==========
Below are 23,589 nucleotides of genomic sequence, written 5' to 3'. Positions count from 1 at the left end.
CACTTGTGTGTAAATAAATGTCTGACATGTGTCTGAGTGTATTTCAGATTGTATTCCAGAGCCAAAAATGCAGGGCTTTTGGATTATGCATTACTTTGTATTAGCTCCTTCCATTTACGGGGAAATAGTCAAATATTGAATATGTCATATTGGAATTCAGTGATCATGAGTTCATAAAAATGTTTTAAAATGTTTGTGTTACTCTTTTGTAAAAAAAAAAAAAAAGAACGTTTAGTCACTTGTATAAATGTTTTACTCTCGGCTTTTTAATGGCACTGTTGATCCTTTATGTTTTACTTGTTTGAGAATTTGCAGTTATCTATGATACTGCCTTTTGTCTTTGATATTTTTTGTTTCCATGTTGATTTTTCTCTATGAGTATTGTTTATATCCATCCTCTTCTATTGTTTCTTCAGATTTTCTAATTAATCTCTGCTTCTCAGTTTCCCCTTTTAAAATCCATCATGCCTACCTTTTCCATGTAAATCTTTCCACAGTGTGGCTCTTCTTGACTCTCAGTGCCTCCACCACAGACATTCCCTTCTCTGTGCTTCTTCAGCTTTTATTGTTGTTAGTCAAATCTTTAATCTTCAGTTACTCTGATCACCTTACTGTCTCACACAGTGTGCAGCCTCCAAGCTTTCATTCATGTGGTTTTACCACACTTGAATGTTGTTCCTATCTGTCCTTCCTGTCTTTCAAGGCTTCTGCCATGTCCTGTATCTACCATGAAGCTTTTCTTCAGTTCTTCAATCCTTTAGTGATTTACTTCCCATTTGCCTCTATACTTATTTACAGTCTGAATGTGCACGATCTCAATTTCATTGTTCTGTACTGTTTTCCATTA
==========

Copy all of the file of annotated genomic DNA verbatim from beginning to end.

Below are 23,589 nucleotides of genomic sequence, written 5' to 3'. Positions count from 1 at the left end.
CACTTGTGTGTAAATAAATGTCTGACATGTGTCTGAGTGTATTTCAGATTGTATTCCAGAGCCAAAAATGCAGGGCTTTTGGATTATGCATTACTTTGTATTAGCTCCTTCCATTTACGGGGAAATAGTCAAATATTGAATATGTCATATTGGAATTCAGTGATCATGAGTTCATAAAAATGTTTTAAAATGTTTGTGTTACTCTTTTGTAAAAAAAAAAAAAAAGAACGTTTAGTCACTTGTATAAATGTTTTACTCTCGGCTTTTTAATGGCACTGTTGATCCTTTATGTTTTACTTGTTTGAGAATTTGCAGTTATCTATGATACTGCCTTTTGTCTTTGATATTTTTTGTTTCCATGTTGATTTTTCTCTATGAGTATTGTTTATATCCATCCTCTTCTATTGTTTCTTCAGATTTTCTAATTAATCTCTGCTTCTCAGTTTCCCCTTTTAAAATCCATCATGCCTACCTTTTCCATGTAAATCTTTCCACAGTGTGGCTCTTCTTGACTCTCAGTGCCTCCACCACAGACATTCCCTTCTCTGTGCTTCTTCAGCTTTTATTGTTGTTAGTCAAATCTTTAATCTTCAGTTACTCTGATCACCTTACTGTCTCACACAGTGTGCAGCCTCCAAGCTTTCATTCATGTGGTTTTACCACACTTGAATGTTGTTCCTATCTGTCCTTCCTGTCTTTCAAGGCTTCTGCCATGTCCTGTATCTACCATGAAGCTTTTCTTCAGTTCTTCAATCCTTTAGTGATTTACTTCCCATTTGCCTCTATACTTATTTACAGTCTGAATGTGCACGATCTCAATTTCATTGTTCTGTACTGTTTTCCATTA